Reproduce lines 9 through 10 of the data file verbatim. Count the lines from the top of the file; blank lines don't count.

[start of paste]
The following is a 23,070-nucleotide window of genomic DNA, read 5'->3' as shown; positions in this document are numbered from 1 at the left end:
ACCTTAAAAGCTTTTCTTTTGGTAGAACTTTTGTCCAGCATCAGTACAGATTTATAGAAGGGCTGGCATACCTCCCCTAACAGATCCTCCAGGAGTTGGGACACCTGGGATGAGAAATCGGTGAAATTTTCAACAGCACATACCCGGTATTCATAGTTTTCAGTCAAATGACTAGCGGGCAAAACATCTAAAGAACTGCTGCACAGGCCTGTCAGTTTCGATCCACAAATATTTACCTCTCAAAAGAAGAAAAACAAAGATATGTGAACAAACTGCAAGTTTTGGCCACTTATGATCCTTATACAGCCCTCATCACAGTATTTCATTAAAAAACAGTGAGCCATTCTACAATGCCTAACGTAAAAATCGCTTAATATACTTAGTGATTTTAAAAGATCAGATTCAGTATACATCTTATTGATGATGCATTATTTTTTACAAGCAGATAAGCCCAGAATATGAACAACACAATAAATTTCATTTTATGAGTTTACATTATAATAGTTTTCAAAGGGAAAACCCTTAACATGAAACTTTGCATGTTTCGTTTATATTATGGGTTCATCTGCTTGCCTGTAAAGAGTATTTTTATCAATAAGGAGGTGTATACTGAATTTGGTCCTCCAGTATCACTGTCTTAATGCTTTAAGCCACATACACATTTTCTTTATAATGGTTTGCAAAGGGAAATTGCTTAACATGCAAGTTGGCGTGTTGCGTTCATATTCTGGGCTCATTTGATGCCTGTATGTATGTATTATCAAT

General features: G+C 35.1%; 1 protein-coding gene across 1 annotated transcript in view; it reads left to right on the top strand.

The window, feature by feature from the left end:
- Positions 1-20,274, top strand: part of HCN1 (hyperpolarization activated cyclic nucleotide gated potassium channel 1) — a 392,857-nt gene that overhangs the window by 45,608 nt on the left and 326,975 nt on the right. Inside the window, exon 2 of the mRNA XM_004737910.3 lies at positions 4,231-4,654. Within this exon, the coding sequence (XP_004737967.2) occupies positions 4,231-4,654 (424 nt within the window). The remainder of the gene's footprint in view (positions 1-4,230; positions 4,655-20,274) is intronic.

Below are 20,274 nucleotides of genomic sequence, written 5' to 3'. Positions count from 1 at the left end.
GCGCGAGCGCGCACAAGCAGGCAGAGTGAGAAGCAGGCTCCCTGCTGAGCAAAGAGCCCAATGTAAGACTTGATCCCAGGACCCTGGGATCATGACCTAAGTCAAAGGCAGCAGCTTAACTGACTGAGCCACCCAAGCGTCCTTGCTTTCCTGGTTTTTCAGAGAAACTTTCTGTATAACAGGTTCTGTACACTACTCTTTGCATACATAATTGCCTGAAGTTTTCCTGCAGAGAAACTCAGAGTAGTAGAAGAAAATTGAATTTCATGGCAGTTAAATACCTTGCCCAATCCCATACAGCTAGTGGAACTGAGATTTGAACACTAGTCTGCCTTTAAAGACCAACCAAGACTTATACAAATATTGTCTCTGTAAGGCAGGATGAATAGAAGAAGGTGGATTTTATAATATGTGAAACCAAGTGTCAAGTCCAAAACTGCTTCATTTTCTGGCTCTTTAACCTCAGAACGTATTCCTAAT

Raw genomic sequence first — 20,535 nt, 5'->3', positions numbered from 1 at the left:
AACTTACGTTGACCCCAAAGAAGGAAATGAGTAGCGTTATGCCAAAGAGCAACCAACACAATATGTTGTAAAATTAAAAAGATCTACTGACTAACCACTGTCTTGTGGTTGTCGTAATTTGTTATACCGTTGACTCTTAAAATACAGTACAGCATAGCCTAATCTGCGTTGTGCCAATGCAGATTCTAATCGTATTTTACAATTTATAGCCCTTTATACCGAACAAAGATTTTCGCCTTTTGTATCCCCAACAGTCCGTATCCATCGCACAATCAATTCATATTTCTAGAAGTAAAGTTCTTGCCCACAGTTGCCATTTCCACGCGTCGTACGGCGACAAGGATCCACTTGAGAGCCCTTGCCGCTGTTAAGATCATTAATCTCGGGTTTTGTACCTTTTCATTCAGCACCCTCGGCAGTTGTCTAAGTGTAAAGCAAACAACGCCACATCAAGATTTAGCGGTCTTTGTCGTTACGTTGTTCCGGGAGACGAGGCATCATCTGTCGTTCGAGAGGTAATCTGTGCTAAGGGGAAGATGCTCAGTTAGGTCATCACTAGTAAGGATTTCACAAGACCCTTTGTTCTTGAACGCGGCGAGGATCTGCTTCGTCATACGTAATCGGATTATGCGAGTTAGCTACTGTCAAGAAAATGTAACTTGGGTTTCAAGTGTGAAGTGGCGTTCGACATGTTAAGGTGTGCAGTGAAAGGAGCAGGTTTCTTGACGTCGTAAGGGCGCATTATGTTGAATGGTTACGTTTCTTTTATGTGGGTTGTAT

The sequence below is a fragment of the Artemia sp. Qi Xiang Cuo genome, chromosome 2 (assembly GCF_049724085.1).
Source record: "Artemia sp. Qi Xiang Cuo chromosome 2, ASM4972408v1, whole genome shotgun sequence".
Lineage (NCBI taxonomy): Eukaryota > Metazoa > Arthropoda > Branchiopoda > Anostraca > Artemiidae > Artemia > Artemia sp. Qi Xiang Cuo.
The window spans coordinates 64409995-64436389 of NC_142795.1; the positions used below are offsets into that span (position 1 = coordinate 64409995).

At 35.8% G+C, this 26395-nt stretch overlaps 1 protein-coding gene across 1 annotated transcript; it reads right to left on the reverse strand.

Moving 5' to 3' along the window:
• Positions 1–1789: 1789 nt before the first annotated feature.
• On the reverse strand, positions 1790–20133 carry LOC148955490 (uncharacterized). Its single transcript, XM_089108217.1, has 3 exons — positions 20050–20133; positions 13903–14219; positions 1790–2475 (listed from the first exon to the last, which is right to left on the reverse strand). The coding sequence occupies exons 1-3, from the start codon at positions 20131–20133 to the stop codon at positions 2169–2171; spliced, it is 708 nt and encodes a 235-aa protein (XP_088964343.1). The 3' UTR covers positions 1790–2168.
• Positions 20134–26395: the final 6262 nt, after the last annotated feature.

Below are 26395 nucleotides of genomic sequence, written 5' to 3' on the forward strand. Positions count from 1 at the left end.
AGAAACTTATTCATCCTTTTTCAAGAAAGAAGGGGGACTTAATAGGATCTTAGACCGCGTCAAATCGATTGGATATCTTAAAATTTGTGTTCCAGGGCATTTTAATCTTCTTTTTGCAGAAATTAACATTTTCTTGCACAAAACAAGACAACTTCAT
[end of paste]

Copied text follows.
AACTTACGTTGACCCCAAAGAAGGAAATGAGTAGCGTTATGCCAAAGAGCAACCAACACAATATGTTGTAAAATTAAAAAGATCTACTGACTAACCACTGTCTTGTGGTTGTCGTAATTTGTTATACCGTTGACTCTTAAAATACAGTACAGCATAGCCTAATCTGCGTTGTGCCAATGCAGATTCTAATCGTATTTTACAATTTATAGCCCTTTATACCGAACAAAGATTTTCGCCTTTTGTATCCCCAACAGTCCGTATCCATCGCACAATCAATTCATATTTCTAGAAGTAAAGTTCTTGCCCACAGTTGCCATTTCCACGCGTCGTACGGCGACAAGGATCCACTTGAGAGCCCTTGCCGCTGTTAAGATCATTAATCTCGGGTTTTGTACCTTTTCATTCAGCACCCTCGGCAGTTGTCTAAGTGTAAAGCAAACAACGCCACATCAAGATTTAGCGGTCTTTGTCGTTACGTTGTTCCGGGAGACGAGGCATCATCTGTCGTTCGAGAGGTAATCTGTGCTAAGGGGAAGATGCTCAGTTAGGTCATCACTAGTAAGGATTTCACAAGACCCTTTGTTCTTGAACGCGGCGAGGATCTGCTTCGTCATACGTAATCGGATTATGCGAGTTAGCTACTGTCAAGAAAATGTAACTTGGGTTTCAAGTGTGAAGTGGCGTTCGACATGTTAAGGTGTGCAGTGAAAGGAGCAGGTTTCTTGACGTCGTAAGGGCGCATTATGTTGAATGGTTACGTTTCTTTTATGTGGGTTGTAT

The sequence below is a fragment of the Artemia sp. Qi Xiang Cuo genome, chromosome 2 (assembly GCF_049724085.1).